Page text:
“The Sea Gull" (1968)
For the most part, Lumet's theatrical background stood him in good stead in the film world, with a number of his best early films being derived from stage hits. The major exception is "The Sea Gull," a mostly disastrous take on Anton Chekhov's great play (a play that, in this writer's opinion, is among the very best ever). Lumet assembled an impressive cast, led by James Mason, Vanessa Redgrave, David Warner, Denholm Elliot and the great French star Simone Signoret, and shot on a lush Swedish location, but seems to have something of a tin ear for Chekhov. The writer always described the play as a comedy, and the very best productions have always been the ones which play it as such, but Lumet's cast seem overwhelmed by tragedy, as doom-laden as Rod Steiger's protagonist in "The Pawnbroker." It's oddly taste-free, for a man who made so many great choices: Gerry Fisher's softly pastoral photography is misjudged, making the film pretty at the expense of truth, while the famous ending is entirely botched by the director's decision to cut away to Konstantin's body. Signoret and Redgrave both seem a little miscast, although Warner and Elliott in particular are superb. One for Chekhov completists only, really. [D+]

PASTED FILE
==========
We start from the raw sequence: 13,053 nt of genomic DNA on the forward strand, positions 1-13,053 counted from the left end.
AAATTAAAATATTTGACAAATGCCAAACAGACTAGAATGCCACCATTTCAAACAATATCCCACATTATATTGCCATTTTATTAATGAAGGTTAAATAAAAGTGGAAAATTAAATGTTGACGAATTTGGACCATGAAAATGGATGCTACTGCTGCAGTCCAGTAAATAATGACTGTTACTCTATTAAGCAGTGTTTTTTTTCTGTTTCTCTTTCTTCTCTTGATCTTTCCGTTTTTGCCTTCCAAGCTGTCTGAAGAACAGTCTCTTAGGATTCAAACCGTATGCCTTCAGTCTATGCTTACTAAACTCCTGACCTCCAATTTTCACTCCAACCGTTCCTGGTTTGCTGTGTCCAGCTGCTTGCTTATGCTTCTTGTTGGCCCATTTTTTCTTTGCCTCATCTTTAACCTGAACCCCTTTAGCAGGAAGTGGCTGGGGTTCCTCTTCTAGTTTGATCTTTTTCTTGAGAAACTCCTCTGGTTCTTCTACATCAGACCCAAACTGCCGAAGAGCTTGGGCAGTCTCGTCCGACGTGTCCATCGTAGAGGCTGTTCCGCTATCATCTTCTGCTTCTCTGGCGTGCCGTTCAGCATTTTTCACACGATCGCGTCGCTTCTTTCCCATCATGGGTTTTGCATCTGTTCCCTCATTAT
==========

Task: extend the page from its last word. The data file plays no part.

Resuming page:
“The Anderson Tapes" (1971)
Sean Connery always had something of a reputation as an actor who would have a tempestuous relationship with directors, and even early on would occasionally phone in a performance, but he always had a top relationship with Lumet, working with the helmer on five separate occasions, so it was no surprise that, when he wanted to prove his leading man chops outside of the Bond franchise, he went to Lumet and to "The Anderson Tapes." A fiendishly complex thriller with some neat, more-relevant-than-ever commentary on the surveillance society on the side, it involves the actor as a career burglar coerced into pulling off a heist for the Mob without the knowledge that the building's under surveillance from a number of competing sources. Connery more than proved he could carry a movie away from 007, and the film remains pretty enjoyable, even if it's an uneasy blend of the kind of gritty crime picture that Lumet would make his stock-in-trade, and the lighter caper flick so popular at the time. Bonus points for the first screen appearance of Christopher Walken and for the score, the second collaboration with jazz legend Quincy Jones, and, while not as ambitious as his work on "The Pawnbroker," it's still a classic. [C+]